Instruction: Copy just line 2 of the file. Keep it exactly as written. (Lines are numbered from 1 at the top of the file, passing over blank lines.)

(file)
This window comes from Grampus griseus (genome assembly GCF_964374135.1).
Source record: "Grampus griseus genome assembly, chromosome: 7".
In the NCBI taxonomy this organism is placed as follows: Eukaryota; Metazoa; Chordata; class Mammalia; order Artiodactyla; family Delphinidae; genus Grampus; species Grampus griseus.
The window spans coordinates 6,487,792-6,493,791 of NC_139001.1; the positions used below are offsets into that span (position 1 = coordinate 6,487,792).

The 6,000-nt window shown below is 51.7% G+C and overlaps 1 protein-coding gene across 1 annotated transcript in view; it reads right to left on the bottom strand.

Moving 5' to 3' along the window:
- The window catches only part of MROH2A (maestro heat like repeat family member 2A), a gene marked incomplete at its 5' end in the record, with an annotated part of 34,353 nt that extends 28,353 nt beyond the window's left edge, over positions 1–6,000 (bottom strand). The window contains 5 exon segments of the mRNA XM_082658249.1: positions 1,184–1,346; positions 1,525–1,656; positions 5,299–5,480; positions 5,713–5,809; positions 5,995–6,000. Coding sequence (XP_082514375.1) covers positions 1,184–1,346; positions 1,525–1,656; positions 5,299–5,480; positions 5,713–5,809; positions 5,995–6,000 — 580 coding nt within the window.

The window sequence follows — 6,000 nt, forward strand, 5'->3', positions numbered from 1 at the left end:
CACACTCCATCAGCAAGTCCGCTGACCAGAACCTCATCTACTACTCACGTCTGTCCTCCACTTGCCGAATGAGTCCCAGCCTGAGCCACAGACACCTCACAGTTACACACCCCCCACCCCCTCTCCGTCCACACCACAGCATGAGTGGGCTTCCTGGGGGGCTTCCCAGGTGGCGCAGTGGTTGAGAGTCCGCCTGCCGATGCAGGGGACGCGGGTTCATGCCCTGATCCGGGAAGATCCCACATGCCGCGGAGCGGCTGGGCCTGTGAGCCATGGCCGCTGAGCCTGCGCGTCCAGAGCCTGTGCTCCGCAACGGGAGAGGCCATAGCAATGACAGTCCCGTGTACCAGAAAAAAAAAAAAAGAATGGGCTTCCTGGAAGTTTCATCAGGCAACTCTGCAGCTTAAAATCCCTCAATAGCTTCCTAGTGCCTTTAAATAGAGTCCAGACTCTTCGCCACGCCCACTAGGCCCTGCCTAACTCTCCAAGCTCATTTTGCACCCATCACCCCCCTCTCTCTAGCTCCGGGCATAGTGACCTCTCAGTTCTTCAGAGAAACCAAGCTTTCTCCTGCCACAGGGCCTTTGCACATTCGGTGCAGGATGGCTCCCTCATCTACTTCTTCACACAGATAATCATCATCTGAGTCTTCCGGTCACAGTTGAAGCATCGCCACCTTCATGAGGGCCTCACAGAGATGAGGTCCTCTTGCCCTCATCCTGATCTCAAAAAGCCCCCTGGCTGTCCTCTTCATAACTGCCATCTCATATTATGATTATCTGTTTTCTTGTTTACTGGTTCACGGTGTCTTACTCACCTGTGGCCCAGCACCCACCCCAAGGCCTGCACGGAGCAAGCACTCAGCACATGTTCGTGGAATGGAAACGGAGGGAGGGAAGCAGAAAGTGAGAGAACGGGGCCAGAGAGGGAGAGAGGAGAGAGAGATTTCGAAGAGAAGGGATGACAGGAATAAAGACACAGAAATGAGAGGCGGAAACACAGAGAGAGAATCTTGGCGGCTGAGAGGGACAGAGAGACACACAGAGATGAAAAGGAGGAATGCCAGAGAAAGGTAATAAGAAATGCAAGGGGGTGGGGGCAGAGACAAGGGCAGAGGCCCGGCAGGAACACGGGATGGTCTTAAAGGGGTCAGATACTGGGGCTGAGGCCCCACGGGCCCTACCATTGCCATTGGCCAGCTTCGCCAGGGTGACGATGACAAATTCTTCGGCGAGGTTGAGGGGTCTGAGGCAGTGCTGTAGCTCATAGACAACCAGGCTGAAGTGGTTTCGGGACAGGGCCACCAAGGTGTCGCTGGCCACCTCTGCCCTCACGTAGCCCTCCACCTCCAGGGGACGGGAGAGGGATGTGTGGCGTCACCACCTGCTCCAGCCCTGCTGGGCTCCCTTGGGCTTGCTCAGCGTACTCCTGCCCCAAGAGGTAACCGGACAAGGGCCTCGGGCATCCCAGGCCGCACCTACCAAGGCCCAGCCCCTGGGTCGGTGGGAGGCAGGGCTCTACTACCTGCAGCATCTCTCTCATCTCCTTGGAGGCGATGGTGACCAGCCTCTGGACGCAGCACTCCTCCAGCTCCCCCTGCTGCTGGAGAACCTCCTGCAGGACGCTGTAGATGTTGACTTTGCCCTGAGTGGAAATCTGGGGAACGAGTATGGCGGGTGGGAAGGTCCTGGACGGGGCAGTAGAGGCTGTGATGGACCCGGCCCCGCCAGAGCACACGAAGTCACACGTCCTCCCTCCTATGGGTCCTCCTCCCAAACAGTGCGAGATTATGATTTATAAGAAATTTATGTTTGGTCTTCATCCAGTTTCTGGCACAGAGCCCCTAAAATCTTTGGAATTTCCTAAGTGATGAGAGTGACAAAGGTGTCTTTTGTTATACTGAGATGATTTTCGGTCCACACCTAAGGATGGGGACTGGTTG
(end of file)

Source record: "Grampus griseus genome assembly, chromosome: 7".